The Asian Longhorned beetle originated in china and has made its way to the United States.
If the bugs infest an area, it is capable of wiping out heavy forested areas.
While it hasn't been found in Missouri, the USDA says being vigilant is key.
"The beetle itself can be very devastating both the larva phase and the adult beetle will bore holes in the wood which allows for fungal invasion but then also kills the tree directly by disrupting sap flow," says Gary Woodward, USDA Deputy Under Secretary.
Woodward says August has been designated Check Your Tree month.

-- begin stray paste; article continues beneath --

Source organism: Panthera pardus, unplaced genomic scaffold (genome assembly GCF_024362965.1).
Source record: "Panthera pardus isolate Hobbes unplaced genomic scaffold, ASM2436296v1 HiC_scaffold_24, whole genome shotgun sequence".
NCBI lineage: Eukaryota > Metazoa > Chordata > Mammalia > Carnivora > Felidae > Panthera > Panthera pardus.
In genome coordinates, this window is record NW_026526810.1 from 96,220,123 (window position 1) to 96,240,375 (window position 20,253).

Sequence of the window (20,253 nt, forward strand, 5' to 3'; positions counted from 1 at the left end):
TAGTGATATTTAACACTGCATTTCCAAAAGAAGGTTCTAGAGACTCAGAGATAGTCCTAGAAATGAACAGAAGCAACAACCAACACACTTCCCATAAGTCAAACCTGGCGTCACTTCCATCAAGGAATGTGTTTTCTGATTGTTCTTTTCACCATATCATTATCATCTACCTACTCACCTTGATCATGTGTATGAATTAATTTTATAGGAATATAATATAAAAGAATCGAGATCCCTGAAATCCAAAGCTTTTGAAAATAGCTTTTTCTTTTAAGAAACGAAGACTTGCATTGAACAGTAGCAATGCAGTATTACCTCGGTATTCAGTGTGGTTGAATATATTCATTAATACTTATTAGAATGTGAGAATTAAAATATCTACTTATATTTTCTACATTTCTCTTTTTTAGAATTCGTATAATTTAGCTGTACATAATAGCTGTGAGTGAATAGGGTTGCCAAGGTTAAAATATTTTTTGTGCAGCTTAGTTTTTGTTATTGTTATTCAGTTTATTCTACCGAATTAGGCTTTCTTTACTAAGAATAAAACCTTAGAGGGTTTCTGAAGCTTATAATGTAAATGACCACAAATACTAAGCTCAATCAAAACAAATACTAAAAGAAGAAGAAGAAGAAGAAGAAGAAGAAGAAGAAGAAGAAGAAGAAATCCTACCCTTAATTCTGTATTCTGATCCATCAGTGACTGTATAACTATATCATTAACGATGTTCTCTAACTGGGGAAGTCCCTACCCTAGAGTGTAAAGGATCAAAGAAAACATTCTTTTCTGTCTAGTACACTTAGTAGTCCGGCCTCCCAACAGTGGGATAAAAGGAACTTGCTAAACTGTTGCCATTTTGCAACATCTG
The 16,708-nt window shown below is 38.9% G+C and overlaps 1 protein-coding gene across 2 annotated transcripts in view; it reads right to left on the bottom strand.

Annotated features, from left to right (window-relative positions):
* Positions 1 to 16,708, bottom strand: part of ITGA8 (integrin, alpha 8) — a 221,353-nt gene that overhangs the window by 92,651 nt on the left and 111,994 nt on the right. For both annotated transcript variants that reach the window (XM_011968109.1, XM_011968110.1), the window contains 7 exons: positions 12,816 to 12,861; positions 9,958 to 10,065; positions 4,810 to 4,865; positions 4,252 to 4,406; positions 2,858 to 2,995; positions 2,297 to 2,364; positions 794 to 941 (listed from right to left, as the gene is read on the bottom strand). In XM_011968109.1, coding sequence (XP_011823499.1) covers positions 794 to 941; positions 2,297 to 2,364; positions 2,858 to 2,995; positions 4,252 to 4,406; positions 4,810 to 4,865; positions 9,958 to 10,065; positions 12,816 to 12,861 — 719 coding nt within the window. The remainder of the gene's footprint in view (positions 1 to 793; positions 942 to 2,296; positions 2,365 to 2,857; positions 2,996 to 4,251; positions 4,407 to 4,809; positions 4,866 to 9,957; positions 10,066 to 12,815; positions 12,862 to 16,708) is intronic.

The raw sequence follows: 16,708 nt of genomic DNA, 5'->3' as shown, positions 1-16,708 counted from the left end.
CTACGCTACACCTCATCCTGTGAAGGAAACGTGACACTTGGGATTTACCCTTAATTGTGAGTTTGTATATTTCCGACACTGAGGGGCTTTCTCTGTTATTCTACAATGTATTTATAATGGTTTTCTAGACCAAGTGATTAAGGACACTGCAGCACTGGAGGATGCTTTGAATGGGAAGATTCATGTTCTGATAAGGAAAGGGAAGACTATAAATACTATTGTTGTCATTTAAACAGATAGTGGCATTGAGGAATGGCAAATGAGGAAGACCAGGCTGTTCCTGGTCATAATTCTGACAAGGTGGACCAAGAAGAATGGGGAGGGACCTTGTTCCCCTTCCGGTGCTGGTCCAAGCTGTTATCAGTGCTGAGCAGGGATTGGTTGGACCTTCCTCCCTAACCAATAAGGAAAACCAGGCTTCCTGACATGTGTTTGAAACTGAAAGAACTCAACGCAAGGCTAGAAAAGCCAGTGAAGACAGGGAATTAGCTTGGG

He says you should check your trees at least once a month for the insect and others.
The Asian Longhorned Beetle leaves behind exit holes in the tree bark itself and can impact more than 10 different types of trees.
Woodward says avoiding transferring wood from state to state can help avoid spreading the infestation.
"One of the principle ways of spreading these infestations is the movement of fire wood, nursery stock which might harbor live insects, larva or pupa."
The USDA encourages you to contact them if you believe you have an problem.
You can contact them at at asianlonghornedbeetle.com or call 866-702-9938 and they will send an expert to check to see if its the actual insect or not.
Learn more about Asian Longhorned Beetles here
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